A Visit to Mike Hamer’s Boston & Maine in HO

I spent the weekend in Ottawa, travelling on Via trains 40 on the way there and 45 to get back home. Travelling by train was, unsurprisingly, a joy that will never grow old for me, despite the fact that both trains were just minutes under an hour late arriving at their destination.

The highlights of my trip were the morning spent at the National Gallery and our visit with Mike and Lisa Hamer. It turns out that I have much in common with Mike – we’re both musicians and teachers. We also appreciate railroad modelling in a similar way. Mike collaborated with me in writing this post. I couldn’t get all the details correct without his help.

Mike’s layout is deceptive. It photographs really well and it leaves the impression of being much larger than it actually is. A big piece of Mike’s layout is an urban scene comprised of enough structures to populate a much larger layout, and Mike has enough structures on dioramas to fill a modest sized layout quite comfortably.

Next time I visit, I’m going to spend less time taking photos and more time running trains. Here are some highlights.

A pair of B&M 'bluebirds' hauls a freight across a river valley. The northeast states are unquestionably invoked in this scene.

A pair of B&M ‘bluebirds’ hauls a freight across the Haney Gorge. The northeast states are unquestionably invoked in this scene.

In the photo above, Boston and Maine inbound train N2, in care of GP9 Bluebirds 1746 and 1701, steps across the New England River Bridge at Haney Gorge. Note the “billboard” paint schemes on these McGinnis units. The wife of then B&M president Patrick B. McGinnis designed the stylized “B” over “M” as she had done in a similar vein with the New Haven’s “N” over “H” logo when her husband was president of that railroad. These two units were part of an order of fifty new GP9’s that replaced the B&M’s weary fleet of FT’s. While many railfans mourned the loss of the maroon and gold Minuteman scheme on Boston and Maine diesels, one certainly cannot doubt the colour of railroading!


Above, a trio of GP7’s heads up Boston and Maine train PM3 across the New England River Bridge on a sunny May afternoon. The train is under a slow order restriction as it will enter Marshall Cut upon exiting the gorge. B&M units 1566 and 1568 are versatile geeps. Note the train lighting equipment box on their long hoods that enables them to pull passenger equipment for the railroad when not running manifest freights. Trevor Marshall super detailed and painted the 1566.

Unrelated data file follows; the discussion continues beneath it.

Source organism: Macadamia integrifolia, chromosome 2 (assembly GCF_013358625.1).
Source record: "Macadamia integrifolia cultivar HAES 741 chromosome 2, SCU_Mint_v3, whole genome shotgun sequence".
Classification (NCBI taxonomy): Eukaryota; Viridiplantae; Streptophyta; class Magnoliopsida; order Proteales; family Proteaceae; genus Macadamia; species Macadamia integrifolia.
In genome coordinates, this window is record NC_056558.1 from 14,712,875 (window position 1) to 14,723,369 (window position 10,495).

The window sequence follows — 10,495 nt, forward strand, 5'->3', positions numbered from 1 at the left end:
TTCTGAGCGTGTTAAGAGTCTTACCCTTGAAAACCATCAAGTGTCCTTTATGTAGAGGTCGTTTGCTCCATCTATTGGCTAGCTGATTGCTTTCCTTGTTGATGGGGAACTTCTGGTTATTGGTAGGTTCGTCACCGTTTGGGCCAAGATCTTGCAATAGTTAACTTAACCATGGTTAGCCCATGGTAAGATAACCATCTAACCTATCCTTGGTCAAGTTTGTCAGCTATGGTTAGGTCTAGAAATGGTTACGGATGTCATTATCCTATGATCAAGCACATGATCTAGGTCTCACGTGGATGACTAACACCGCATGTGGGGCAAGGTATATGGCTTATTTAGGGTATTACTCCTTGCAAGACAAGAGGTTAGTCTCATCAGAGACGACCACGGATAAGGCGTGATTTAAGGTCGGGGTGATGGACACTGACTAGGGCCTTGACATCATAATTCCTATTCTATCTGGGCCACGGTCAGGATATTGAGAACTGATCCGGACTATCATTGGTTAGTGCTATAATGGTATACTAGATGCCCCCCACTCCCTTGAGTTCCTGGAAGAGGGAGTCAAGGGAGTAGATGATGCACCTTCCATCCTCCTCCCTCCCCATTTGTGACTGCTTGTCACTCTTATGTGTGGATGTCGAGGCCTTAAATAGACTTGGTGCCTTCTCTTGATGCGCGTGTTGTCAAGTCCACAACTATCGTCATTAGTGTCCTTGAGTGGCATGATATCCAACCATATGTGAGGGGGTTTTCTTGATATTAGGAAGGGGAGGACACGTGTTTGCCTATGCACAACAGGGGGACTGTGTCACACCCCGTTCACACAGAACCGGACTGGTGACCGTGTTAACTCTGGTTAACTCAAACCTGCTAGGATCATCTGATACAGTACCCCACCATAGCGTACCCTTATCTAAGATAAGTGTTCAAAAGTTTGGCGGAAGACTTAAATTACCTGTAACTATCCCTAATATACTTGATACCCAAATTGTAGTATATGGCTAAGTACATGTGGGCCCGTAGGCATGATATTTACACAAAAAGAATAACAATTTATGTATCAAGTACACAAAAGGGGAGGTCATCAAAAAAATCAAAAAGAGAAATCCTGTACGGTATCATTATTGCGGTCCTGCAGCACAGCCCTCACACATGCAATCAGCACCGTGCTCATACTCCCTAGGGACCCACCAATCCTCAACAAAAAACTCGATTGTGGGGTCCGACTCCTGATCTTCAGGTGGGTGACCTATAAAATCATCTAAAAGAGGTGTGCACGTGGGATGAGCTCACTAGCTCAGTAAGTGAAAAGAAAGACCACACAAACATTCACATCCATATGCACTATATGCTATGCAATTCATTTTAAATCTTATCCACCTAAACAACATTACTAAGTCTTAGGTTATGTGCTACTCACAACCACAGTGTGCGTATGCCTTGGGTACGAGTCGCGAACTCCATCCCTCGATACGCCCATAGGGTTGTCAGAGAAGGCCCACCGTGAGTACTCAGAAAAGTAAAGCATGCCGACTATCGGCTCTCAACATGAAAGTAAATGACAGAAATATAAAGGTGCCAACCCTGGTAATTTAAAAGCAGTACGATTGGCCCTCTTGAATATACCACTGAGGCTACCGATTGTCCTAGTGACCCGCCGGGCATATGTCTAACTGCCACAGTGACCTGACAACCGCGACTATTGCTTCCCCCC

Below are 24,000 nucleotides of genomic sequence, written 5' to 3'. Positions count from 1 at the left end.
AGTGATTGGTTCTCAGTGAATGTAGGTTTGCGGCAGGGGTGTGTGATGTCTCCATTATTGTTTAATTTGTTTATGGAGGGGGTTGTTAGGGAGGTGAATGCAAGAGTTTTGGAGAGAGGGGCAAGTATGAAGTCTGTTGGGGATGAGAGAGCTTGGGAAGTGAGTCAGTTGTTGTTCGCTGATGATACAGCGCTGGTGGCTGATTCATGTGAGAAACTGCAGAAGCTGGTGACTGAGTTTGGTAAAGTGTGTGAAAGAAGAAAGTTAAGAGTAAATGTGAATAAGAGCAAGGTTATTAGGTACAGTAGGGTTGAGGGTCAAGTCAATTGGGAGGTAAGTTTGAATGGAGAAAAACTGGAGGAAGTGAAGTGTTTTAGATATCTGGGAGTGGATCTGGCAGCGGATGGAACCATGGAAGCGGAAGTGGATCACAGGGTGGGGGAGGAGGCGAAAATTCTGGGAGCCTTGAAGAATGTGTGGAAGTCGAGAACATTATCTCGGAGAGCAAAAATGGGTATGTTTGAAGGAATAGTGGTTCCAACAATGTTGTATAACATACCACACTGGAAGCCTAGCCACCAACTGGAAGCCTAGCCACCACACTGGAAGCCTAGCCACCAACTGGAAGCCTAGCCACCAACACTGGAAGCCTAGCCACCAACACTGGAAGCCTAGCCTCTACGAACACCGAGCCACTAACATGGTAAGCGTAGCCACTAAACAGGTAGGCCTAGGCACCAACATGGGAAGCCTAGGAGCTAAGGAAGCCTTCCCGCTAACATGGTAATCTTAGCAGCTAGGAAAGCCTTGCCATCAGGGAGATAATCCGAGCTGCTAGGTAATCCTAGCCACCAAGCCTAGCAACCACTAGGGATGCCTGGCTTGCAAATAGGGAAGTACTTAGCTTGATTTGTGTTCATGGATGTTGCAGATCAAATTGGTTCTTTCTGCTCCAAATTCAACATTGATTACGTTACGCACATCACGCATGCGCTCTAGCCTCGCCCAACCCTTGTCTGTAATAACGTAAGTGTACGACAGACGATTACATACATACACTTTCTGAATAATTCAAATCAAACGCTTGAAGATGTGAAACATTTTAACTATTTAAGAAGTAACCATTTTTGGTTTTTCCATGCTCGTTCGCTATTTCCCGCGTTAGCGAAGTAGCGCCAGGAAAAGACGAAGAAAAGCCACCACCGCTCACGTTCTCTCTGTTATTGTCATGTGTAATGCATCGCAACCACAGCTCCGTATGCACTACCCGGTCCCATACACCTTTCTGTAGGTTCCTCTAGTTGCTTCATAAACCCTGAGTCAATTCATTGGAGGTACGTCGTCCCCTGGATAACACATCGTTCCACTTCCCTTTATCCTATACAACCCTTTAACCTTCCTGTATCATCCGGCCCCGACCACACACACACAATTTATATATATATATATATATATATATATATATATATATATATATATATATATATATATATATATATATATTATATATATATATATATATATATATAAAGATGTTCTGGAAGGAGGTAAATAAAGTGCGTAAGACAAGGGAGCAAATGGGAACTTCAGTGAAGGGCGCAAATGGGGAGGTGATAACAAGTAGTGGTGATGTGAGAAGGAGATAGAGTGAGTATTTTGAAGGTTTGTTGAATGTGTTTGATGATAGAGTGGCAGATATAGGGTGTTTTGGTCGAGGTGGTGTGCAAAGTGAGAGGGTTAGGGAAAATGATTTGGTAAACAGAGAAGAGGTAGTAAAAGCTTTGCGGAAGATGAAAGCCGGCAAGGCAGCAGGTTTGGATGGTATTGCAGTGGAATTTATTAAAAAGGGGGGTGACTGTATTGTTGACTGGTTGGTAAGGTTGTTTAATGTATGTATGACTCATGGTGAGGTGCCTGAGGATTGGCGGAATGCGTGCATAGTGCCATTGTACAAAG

First generation diesels abound on Mike's layout. Here, a mix of F3 and FT cab units pass an RS-3 spotting a gondola on an industrial siding.

First generation diesels abound on Mike’s layout. Here, a mix of F2 and FT cab units pass the North Dover Station while an RS-3 spots a gondola at Phillips Furniture.

In the photo above, B&M train MP2 arrives North Dover where it will exchange traffic at the outbound end of the yard. F2 diesel locomotive #4255 leads FT AB pairing #4217 on this day. In the mid 1940`s, B&M management realized early on that the FT ABBA quartets were too much power for their trains, so the company purchased an order of F2`s to improve power to train ratios. When the FT`s were retired and parts used on the new order of GP9 Bluebirds, the phase-in period took sufficient time to allow Mike the opportunity to run both types of locomotives on his railroad.

Mike's ability with modelling structures is clear in this overview of an urban scene.

Mike’s ability with modelling structures is clear in this overview of North Dover.

Above, the bells are ringing as B&M train MP2 passes the depot in North Dover. This train left Mechanicville, NY in the morning and will complete its run in Portland, ME later in the day. Mike chose to call his town North Dover to give him artistic license to bring his favourite scenes from around New England to the layout. Mike tells us that his model railroad showcases his skills shortly after he entered the hobby of model railroading. He now likes to spend his time scratchbuilding and constructing craftsman kits for dioramas. He also enjoys building structures for others and working on and operating friend`s layouts.

6 thoughts on “A Visit to Mike Hamer’s Boston & Maine in HO

  1. It was a true joy hosting you and your wife during part of your stay up here in Ottawa. Your impressive photographic skills truly bring the layout to life. You did a great job nailing those captions. At your request, I’ll add a few more points of information.

    I must also add that it was my good friend, Trevor Marshall, who was the inspiration behind the Surround Staging concept which allows me to run a host of trains of varying lengths while keeping all staging tracks within the confines of this 11’x13′ room. At the time I built the model railroad my wife, Lisa, was running a daycare in our basement and she didnt want staging tracks out where the kids might “find” them. Trevor also introduced me to the Boston and Maine Railroad and, indeed, we did spend many happy hours together bringing my dream to life.

  2. Hi trainmodellersza and James. Thank you both for your kind words about my layout. It sure is fun to operate and you are both most welcome to come over for a visit should you find yourself in Ottawa at any time. James, right you are…Herbert Matter did indeed design the bold-faced letter logos on the New Haven and Boston and Maine. It was the artistically trained Mrs. McGinnis, the then president’s wife, who initiated the program to rethink the company’s corporate image using graphic design principles, but it was Herbert Matter who came up with the design. Thanks for the correction!

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